Saturday, October 18, 2014

"The Outsmarting of Criminals" by Steven Rigolosi


There are few books that can surprise the Recommender, so, recently, while working at the library and checking items in... a book crossed the desk that caused me to take a second look. The cover is one of the best covers ever, take a look to the left. Is that not one of the BEST covers you've ever seen? It is Gorey-esque and yet, unique, and when you read the book it contains you will see just from where the design emanated!
Miss Felicity Prim, as the book begins, is an attractive woman of a certain age who has spent many years as the office manager for a well respected physician in New York City. A handsome one, at that. And, a widower. After Miss Prim survives a mugging, which is a life changing event for her, she decides to leave the city, though she loves it, and buy a home in the country much to the sadness of said physician and the office staff who all adored her and depended on her skills. Miss Prim is an aficionado of mysteries and crime fiction and after having read a great many and been able to second guess many of the lead characters, she decides a career in the field of criminal outsmarting would be perfect for her in new place of residence. She buys the quaint and lovely "Rose Cottage" in picturesque Greenfield, Connecticut. And immediately comes upon a murder mystery... in her own new home!
Does Miss Prim become a Criminal Outsmarter? Will there be handsome men in her future? Can home baked cinnamon buns win her new friends and influence people? These are just a few  questions that will be answered in one of the most delightfully arch and funny  and just perfectly written books that just begs to be reread and quoted aloud! I never heard of Mr. Rigolosi before but I am a new fan and though I am not big on sequels or series... I don't think anyone who reads The Outsmarting of Criminals can ever have enough of Miss Felicity Prim! And, in case you were wondering, the cover is by the extremely talented J. E. Larson. Highly, highly recommended!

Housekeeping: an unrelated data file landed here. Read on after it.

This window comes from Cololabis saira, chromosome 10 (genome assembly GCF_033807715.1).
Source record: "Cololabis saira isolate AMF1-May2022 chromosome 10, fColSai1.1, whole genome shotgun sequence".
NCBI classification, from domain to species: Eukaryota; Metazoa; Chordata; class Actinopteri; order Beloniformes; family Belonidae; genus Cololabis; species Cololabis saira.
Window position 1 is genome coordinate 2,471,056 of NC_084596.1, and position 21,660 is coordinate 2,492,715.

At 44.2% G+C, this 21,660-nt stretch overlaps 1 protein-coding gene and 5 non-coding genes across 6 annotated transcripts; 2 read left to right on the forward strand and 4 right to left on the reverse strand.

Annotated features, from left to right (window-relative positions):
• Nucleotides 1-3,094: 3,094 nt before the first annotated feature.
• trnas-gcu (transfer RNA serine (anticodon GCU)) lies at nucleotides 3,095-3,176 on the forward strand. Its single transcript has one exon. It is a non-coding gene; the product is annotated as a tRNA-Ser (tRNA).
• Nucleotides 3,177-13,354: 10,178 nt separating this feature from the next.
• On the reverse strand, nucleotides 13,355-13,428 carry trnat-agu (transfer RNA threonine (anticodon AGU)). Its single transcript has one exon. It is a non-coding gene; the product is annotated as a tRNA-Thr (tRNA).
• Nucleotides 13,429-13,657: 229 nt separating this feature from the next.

Tuesday, October 7, 2014

Whispers in the Dark: "The Voices" by F.R. Tallis

The Voices by F.R. Tallis is a very, very creepy ghost story and maybe one you'll want to read in daylight. It haunted me for days after I read it so be prepared! It begins in 1974, and Christopher Norton, an electronic musician and scorer of film soundtracks and his beautiful, former model wife, Laura, who is pregnant, contemplate a move into an old estate in a desirable suburb of London.  As they wander around taking things in, Chris hears a gasp, and sees his wife staring out over the overgrown garden. She has seen something, but brushes it off. She has always wanted to live in a house like this, she claims, and it is the perfect place for a home recording studio and to bring up their future child.